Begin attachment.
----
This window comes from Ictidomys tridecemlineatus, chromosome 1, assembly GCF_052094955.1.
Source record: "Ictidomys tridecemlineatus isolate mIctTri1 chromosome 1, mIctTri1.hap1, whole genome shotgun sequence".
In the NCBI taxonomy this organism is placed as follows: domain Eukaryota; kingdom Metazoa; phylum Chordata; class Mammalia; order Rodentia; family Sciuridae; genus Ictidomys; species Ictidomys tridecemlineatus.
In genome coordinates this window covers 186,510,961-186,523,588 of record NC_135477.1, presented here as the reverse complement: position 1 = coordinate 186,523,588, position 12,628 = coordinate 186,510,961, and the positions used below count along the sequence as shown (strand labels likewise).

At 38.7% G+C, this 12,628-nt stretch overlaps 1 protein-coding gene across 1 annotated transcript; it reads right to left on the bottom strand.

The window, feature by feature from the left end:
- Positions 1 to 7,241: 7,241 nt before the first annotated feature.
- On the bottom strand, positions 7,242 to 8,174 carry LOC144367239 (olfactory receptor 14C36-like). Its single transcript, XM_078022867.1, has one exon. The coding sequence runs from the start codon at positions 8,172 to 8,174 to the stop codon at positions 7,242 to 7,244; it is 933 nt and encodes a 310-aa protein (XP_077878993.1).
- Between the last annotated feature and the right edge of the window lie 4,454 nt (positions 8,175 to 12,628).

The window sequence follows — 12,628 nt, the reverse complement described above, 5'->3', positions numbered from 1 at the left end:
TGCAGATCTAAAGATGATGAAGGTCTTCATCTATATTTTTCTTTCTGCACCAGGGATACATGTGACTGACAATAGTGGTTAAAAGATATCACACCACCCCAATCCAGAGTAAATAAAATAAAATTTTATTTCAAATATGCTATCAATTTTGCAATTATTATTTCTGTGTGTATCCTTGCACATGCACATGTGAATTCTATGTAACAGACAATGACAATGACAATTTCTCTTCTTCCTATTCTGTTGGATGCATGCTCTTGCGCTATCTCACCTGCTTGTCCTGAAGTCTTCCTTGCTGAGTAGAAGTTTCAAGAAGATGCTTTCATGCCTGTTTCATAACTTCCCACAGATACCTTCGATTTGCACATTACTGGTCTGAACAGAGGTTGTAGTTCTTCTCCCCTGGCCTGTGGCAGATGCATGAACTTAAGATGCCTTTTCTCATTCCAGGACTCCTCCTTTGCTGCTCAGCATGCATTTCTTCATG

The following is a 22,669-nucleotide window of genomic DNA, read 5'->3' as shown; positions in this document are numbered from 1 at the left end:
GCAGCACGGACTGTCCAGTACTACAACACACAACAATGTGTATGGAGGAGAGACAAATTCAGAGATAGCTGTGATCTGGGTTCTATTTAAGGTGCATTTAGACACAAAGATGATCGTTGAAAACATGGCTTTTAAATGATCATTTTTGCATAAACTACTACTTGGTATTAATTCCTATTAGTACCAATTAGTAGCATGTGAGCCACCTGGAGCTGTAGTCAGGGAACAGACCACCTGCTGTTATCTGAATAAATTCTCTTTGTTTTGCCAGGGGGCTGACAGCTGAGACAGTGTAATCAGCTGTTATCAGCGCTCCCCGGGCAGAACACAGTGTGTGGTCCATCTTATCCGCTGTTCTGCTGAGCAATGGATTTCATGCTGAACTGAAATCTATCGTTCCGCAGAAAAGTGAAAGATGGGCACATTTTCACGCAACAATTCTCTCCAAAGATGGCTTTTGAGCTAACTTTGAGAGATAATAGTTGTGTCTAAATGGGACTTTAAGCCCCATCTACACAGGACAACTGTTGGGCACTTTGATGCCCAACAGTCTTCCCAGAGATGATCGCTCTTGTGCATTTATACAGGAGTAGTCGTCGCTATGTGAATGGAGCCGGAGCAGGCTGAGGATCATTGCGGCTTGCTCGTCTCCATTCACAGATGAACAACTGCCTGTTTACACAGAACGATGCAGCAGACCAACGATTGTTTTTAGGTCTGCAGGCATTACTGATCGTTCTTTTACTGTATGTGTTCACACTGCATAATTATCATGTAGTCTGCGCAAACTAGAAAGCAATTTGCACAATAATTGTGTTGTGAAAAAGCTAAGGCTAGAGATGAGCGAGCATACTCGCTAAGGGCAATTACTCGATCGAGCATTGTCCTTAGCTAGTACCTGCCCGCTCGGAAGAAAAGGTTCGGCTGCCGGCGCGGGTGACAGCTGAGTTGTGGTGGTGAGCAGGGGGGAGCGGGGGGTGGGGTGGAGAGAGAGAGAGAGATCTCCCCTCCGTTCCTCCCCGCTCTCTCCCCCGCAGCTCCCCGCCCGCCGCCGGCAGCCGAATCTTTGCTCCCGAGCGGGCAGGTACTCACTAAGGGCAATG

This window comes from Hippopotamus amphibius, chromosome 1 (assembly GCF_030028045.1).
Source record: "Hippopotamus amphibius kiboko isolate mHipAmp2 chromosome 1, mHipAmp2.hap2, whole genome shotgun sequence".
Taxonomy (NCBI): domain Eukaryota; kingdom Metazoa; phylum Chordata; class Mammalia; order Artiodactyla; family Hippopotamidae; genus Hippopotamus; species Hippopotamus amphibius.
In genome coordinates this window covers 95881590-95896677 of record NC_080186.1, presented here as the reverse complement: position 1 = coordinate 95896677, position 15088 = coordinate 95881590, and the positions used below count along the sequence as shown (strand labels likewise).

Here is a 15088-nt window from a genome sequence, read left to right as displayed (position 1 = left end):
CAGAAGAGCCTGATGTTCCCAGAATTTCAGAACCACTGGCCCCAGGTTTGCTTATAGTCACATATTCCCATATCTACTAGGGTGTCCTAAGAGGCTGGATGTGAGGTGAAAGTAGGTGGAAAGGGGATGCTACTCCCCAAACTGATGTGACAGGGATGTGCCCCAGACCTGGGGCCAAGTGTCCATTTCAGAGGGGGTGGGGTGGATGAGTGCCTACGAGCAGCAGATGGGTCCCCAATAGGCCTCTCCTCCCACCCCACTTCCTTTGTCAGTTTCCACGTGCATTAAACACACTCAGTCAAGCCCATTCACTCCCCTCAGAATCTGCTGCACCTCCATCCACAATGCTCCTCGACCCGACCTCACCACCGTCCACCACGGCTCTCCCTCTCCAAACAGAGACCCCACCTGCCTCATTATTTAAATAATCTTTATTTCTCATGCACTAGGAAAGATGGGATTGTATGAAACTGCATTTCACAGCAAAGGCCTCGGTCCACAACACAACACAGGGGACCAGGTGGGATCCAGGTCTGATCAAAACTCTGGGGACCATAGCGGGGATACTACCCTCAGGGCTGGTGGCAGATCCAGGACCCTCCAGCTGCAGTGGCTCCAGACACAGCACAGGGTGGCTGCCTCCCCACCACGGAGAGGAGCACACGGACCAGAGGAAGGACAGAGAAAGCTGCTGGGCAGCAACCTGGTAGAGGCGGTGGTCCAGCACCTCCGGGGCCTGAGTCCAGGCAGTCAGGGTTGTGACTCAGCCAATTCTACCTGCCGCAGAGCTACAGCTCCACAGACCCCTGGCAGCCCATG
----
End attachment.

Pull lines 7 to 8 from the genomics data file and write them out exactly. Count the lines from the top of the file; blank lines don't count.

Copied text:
- Positions 1 to 7,241: 7,241 nt before the first annotated feature.
- On the bottom strand, positions 7,242 to 8,174 carry LOC144367239 (olfactory receptor 14C36-like). Its single transcript, XM_078022867.1, has one exon. The coding sequence runs from the start codon at positions 8,172 to 8,174 to the stop codon at positions 7,242 to 7,244; it is 933 nt and encodes a 310-aa protein (XP_077878993.1).